How have recent trends in school staff shortages impacted our school district? What ideas do you have for attracting and retaining staff so students get the instruction and support they need to succeed?

Courran:

Staffing shortages impact the school district by increasing the teacher-student ratio, which means less time for students. Attract teachers by giving new teachers a sign-up bonus and raise the salary of current teachers to retain them. There must be discipline in schools. Teachers want to teach. They don’t want to constantly deal with unruly students.

Edwards:

Staffing shortages seem to have created a sort of revolving door for teachers. This can be destabilizing for students and the district. We should focus on retention, and that should start with talking to teachers. We need to understand their concerns and their frustration. Why would a teacher leave? We should have very detailed exit interviews when a teacher leaves. This information should be compiled, reviewed and implemented very regularly. These conversations can be difficult, but we need to have them. If we don’t understand why they would leave, how can we hope to improve the situation? Additionally, we have a duty to the students in our district, and if we do not have adequate space or staff for them, we should consider limiting “school of choice enrollment.”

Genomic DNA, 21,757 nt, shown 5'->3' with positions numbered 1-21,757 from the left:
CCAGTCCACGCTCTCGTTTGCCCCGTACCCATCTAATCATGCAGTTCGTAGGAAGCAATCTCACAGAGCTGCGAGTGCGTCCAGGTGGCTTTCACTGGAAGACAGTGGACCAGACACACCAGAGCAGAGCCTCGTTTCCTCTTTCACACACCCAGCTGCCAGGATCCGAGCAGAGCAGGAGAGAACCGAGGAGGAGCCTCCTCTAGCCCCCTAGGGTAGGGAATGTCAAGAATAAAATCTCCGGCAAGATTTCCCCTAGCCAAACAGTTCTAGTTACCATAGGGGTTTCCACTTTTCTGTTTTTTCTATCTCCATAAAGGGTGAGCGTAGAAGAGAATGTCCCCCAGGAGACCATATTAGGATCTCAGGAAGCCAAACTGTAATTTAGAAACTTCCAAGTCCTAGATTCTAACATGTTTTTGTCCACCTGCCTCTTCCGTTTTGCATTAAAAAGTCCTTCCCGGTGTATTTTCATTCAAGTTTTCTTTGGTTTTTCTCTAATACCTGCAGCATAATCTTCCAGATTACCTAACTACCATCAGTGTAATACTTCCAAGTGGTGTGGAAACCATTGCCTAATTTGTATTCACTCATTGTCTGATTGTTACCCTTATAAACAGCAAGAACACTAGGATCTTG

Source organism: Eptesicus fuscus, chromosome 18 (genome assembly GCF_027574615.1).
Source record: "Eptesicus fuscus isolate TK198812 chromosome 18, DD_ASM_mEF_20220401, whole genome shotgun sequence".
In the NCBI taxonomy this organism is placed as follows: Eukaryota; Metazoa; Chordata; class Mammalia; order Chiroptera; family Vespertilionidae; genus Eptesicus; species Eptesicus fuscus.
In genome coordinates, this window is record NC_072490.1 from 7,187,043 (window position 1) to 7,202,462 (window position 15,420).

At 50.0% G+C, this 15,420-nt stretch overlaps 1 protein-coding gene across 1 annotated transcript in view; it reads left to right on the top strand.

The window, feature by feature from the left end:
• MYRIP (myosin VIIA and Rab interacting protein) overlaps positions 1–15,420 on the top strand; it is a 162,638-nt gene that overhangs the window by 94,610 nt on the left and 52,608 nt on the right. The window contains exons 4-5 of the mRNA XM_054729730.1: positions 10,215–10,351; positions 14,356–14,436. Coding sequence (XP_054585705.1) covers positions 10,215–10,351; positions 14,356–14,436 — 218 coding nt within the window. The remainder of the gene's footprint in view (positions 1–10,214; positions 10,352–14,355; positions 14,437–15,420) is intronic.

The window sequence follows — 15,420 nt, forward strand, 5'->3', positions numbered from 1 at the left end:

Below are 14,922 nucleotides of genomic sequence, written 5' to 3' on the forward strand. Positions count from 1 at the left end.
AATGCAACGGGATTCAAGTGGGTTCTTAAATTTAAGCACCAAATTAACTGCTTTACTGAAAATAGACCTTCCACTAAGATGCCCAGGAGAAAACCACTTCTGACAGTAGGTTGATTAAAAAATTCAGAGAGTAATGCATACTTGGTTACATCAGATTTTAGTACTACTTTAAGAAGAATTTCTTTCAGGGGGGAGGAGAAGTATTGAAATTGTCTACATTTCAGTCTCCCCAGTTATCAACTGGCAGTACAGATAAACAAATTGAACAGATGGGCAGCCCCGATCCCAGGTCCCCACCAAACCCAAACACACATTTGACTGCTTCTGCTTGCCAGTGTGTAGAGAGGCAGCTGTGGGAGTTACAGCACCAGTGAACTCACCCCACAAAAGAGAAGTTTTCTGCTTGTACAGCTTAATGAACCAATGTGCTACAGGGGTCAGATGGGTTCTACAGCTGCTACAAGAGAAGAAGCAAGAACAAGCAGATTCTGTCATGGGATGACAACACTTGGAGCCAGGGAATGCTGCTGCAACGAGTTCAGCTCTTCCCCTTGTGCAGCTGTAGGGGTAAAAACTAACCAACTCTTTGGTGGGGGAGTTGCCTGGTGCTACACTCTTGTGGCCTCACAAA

Griswold:

Staffing shortages have become an issue that cuts across all verticals, not just education. The Northwest is already a district that teachers gravitate to because of our competitive compensation, district values, and the general culture that our current administration has cultivated. Our ability to further improve our culture and compensation will attract teachers from Jackson County and beyond.

Expect: